Ender’s Game Alive has a wonderful cast, powerful sound effects, and a story that has stood the test of time. Just like the novel changed science fiction, this adaptation does the same for audio drama. It says “this isn’t a worn out medium and here’s proof.” This version was my first experience of the story, having never read the book, and I enjoyed the story.
The opening scene was hard to get through because of the dialogue that was written on the page and I’ve heard the same complaint from people who’ve read the book that the opening was hard to get through. From what I understand, the book starts off with dialogue with no context. It’s essentially two people talking in a white room. Audio Dramas use dialogue all the time as do movies. It’s kind of their thing. I wasn’t sure of the first scenes purpose other than to inform the reader that in this society, having a third child is illegal and how Ender was allowed to be born, despite that law.
The ending felt a bit rushed, at least in the way it was presented, but I can see how it could’ve worked well in a book. The big twist ending was foreshadowed a few scenes before the reveal actually happened and the foreshadowing was like a hit to the head with a hammer. There wasn’t enough time to collect and process the information.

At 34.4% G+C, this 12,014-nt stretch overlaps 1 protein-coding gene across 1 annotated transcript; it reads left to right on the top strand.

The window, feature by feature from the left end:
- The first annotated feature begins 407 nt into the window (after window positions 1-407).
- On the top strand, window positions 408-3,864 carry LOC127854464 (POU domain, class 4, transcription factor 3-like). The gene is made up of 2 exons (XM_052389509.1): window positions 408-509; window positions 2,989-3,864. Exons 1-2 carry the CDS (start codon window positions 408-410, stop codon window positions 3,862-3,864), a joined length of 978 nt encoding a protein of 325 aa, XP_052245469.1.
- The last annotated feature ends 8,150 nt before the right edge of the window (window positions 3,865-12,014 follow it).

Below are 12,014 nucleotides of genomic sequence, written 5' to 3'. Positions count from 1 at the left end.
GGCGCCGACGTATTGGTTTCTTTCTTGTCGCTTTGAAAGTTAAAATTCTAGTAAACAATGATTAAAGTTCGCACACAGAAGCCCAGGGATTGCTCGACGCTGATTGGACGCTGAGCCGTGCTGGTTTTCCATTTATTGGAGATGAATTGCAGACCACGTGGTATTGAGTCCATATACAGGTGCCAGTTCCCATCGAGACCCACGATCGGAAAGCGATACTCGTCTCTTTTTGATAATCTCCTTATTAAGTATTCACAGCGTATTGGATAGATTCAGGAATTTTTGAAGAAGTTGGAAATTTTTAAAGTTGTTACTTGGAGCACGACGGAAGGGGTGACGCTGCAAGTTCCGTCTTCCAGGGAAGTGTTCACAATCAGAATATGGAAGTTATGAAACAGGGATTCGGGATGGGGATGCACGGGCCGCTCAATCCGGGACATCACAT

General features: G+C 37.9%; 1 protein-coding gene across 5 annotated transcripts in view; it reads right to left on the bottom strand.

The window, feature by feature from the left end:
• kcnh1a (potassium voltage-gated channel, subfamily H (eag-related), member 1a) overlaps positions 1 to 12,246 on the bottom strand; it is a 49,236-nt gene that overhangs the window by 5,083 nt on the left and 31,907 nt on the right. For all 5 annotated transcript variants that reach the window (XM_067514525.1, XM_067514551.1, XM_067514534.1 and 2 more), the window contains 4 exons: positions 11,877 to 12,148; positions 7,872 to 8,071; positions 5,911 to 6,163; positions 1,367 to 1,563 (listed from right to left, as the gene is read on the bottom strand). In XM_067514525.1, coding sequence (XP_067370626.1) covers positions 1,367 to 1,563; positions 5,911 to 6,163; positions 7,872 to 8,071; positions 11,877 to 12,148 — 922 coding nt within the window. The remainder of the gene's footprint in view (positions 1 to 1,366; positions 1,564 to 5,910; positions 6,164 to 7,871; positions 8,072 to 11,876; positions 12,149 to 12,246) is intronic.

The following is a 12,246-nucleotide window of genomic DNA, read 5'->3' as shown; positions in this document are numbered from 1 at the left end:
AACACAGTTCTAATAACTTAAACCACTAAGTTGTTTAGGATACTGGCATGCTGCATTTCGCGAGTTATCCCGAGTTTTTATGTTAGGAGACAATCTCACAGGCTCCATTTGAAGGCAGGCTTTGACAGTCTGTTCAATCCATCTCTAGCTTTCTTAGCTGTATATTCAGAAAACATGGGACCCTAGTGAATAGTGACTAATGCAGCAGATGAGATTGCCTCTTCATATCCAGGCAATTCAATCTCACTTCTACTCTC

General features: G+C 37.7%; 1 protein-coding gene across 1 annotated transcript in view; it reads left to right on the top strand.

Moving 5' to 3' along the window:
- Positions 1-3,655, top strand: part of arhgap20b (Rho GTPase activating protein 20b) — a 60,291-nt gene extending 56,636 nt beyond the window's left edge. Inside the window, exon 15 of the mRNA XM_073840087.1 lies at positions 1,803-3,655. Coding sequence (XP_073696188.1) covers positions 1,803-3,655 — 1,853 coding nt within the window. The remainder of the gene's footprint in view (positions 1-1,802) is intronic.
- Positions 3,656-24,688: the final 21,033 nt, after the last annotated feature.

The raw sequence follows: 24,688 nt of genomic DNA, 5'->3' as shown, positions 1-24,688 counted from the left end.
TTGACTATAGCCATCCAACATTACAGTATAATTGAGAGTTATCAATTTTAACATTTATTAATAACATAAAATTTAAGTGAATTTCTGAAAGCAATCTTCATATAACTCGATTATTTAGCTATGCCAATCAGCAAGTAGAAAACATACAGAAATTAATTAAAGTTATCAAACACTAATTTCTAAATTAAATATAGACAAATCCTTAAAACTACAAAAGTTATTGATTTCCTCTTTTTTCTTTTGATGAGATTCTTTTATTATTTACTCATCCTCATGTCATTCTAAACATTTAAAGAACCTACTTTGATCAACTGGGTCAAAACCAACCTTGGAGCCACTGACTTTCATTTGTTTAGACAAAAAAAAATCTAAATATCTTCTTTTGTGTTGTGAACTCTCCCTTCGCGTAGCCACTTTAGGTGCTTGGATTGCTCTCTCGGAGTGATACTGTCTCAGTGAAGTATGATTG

Having watched the movie, I have to say I like this interpretation of Colonel Graff better than Harrison’s Ford’s portrayal. In the movie, he didn’t have a lot of depth. In Ender’s Game Alive, you understand his motivation much more clearly. Those scenes with him and the psychologist were some of the more interesting bits of the story. I felt like Graff cared for Ender like his own son. The entire cast did a great job. Even though these characters were supposed to be kids, I was never knocked out of the story—even in the beginning.
Overall this production is fantastic and there was never a dull moment where I wanted to turn it off. It was more like I had to do it.